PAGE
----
• Joe Ketcherside

    I agree with the author. It is time to stop waiting for Godot. We did not move from horse and buggy directly to our current cars. We started with the Model T and made it better through use and iterative improvements. The technology is not perfect, but there are ample studies that demonstrate it can be better than the status quo.

  • S Silverstein

    My further thoughts on these issues are at

    To those who think Dr. Lundberg is saying “full steam ahead” considering the state of today’s health IT, you are wrong.  He is saying “heed my warnings.” 

    The technology as it exists today is frequently dangerous, the most recent example being the creation of tens of thousands of erroneous prescriptions that could never happen with paper (  My own mother was maimed and died from the toxic effects of today’s health IT ( 

    The recent IOM report is also explicit on this point of health IT risk, and on the worse point that due to impediments to information diffusion, we don’t even know the magnitude of the risk.

    To those industry insiders who praise the technology as if there were no downsides, I strongly suggest you be prepared to defend your statements in court in coming years.   For example, your statements might very well be used against your companies as an example of corporate negligence when patients become injured due to problems with today’s EHR systems.

    Scot Silverstein, MD 

  • Anonymous

    I agree with the use of computers.  There can always be a downside to everything; however I feel we are on a the verge of some very powerful tools.  Healthcare Analytics!  The day of making administrative decisions based on gut is gone and with readily available data – due to EHR/EMR implementation – a new frontier lies ahead.  Now physicians, hospitals, surgery centers et cetera can use that data to recoup money lost implementing their EHR system.  Utilizing data will enable improvements in patient quality care and satisfaction, cut costs, improve employee efficiencies, increase quality pf preventive care, manage risk and predict patient willingness to pay – just to list a few.

    • S Silverstein

      “There can always be a downside to everything” – sure, not a big deal.  Your views are, in fact, nihilistic and profoundly alien to medicine.

    • Anonymous

      “Utilizing data will enable improvements in patient quality care and satisfaction, cut costs, improve employee efficiencies, increase quality pf preventive care, manage risk and predict patient willingness to pay – just to list a few”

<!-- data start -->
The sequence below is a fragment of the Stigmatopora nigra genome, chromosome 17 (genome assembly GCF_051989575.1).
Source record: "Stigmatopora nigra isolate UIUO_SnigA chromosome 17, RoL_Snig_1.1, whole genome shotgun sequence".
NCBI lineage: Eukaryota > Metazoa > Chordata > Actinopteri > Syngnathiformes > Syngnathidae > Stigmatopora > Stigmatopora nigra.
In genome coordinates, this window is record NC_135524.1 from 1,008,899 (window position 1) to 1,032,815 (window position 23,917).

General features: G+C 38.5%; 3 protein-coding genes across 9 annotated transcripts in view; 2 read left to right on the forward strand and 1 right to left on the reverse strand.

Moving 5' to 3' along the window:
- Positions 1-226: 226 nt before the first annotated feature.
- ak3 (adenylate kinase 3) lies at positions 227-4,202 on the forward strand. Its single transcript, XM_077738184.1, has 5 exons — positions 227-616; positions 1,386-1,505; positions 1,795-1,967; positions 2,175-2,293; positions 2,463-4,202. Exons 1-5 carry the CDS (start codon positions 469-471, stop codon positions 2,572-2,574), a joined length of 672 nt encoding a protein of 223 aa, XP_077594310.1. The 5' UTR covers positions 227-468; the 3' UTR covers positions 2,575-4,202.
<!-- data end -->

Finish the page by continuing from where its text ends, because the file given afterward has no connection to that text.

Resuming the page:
There’s no evidence supporting any of these claims. You’re welcome to your fantasy world, but don’t expect me to spend much time there.

  • Margalit Gur-Arie

    Let me clarify a couple of things here, as opposed to elsewhere:

    1) I have no sympathy for McCarthyism in public debate
    2) I believe in, and I have always advocated for, full FDA regulations of EHRs, most recently here:
    3) Just because people forcefully say that EHRs harm people, doesn’t mean that they actually do. It doesn’t mean that they don’t either. It pretty much doesn’t mean anything.
    4) People are harmed daily, and to great extent, by FDA approved drugs and devices, and people are harmed and die daily, through care provided on paper.
    5) Errors are now made, and will continue to be made with or without EHRs. The few studies that do exist are indicative of little or no improvement due to EHR introduction. There are no studies showing significant increase in error rates, or large scale injuries, due to EHR, although there is anecdotal (yes, anecdotal) evidence of errors and also limited evidence of improvements.
    6) The main problem with EHRs is that there is no tangible return on a rather large investment (both cash and productivity) for most buyers at this time.

  • gray_ed

    Administrative data processing has been part of healthcare for decades, as it has been in many industries.  Computing power also has made healthcare research easier, I can’t imagine doing statistics on paper.  What I think is lost on many is that once you step into the realm of caring for the patient, it is a whole different ball game because the stakes are morbidity and mortality.